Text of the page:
Performing a high-resolution CT on non-smoking women age 24 to 53 with a collapsed lung can be a cost-effective screening for lymphangioleiomyomatosis (LAM), according to a study published online Feb. 18 in the American Journal of Respiratory and Critical Care Medicine.
LAM, a rare lung disease, occurs when cells begin to grow and spread to the lungs, kidneys, lymph nodes and vessels. "Women with LAM who first experience spontaneous lung collapse will, on average, experience two more,” according to Brent Kinder, MD, the study's senior investigator.
Kinder and colleagues of the University of Cincinnati in Ohio evaluated the cost-effectiveness of screening patients for LAM by evaluating the rates of spontaneous pneumothorax and the prevalence of LAM in relation to age, gender and smoking status. The researchers used 2007 Medicare data.
According to the authors, the prevalence of LAM in non-smoking women between the ages of 25-54 with spontaneous pneumothorax is estimated at 5 percent, based on available literature.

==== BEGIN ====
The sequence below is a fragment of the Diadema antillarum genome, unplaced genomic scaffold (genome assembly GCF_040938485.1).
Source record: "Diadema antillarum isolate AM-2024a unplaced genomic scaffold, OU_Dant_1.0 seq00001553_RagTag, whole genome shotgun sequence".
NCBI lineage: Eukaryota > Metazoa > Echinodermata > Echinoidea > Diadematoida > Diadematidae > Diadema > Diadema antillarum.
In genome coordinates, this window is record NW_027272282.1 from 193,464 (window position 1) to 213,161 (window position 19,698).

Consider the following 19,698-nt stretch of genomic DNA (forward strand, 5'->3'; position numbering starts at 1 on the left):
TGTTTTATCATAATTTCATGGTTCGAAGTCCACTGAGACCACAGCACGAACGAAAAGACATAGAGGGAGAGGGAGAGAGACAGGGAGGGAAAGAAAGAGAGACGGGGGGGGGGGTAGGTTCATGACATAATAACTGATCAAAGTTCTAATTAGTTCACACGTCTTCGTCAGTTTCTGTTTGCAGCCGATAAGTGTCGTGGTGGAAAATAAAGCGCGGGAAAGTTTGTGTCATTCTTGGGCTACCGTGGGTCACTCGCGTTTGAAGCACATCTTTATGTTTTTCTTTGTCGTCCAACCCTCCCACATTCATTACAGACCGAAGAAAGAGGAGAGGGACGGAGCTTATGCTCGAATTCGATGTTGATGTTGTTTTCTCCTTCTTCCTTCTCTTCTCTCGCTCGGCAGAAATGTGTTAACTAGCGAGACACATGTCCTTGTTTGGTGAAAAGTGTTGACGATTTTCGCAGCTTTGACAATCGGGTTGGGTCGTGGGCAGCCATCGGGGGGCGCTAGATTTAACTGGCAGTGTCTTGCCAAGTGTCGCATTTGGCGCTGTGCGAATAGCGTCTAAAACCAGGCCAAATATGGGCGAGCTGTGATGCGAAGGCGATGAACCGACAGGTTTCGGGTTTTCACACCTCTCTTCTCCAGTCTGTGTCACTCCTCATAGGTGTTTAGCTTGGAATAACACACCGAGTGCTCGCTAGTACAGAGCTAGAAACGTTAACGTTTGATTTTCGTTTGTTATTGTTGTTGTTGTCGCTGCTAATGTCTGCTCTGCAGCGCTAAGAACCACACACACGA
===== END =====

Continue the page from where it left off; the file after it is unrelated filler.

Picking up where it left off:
“We thought that targeting screening to non-smoking women in the age range of typical LAM development may help us identify the condition earlier and improve quality of life for these patients," said Kinder.
After evaluating the costs and benefits of high-resolution CT screening, results showed that use of CT scanning produced a cost-effectiveness ratio of $32,980 per quality adjusted life-year (QALY) gained.
Based on a sensitivity analysis, the researchers said that the study was "most affected by changes in the probability of diagnosing LAM based on high-resolution CT findings alone." They wrote that if LAM was diagnosed with and biopsy could be avoided, the high-resolution CT screening would offer $15,679 per QALY gained. The sensitivity analysis also showed that high-resolution CT screening remains cost-effective for groups in which the prevalence of LAM in the population subset screened is greater than 2.5 percent.
“We believe the benefits of testing outweigh any negative impact on patients with LAM. The radiation dose of a high-resolution CT scan is approximately one-tenth of conventional CT scans, and with newer technology, the radiation exposure continues to decrease,” said Kinder.
The study was funded by the National Institutes of Health clinical research loan repayment grant.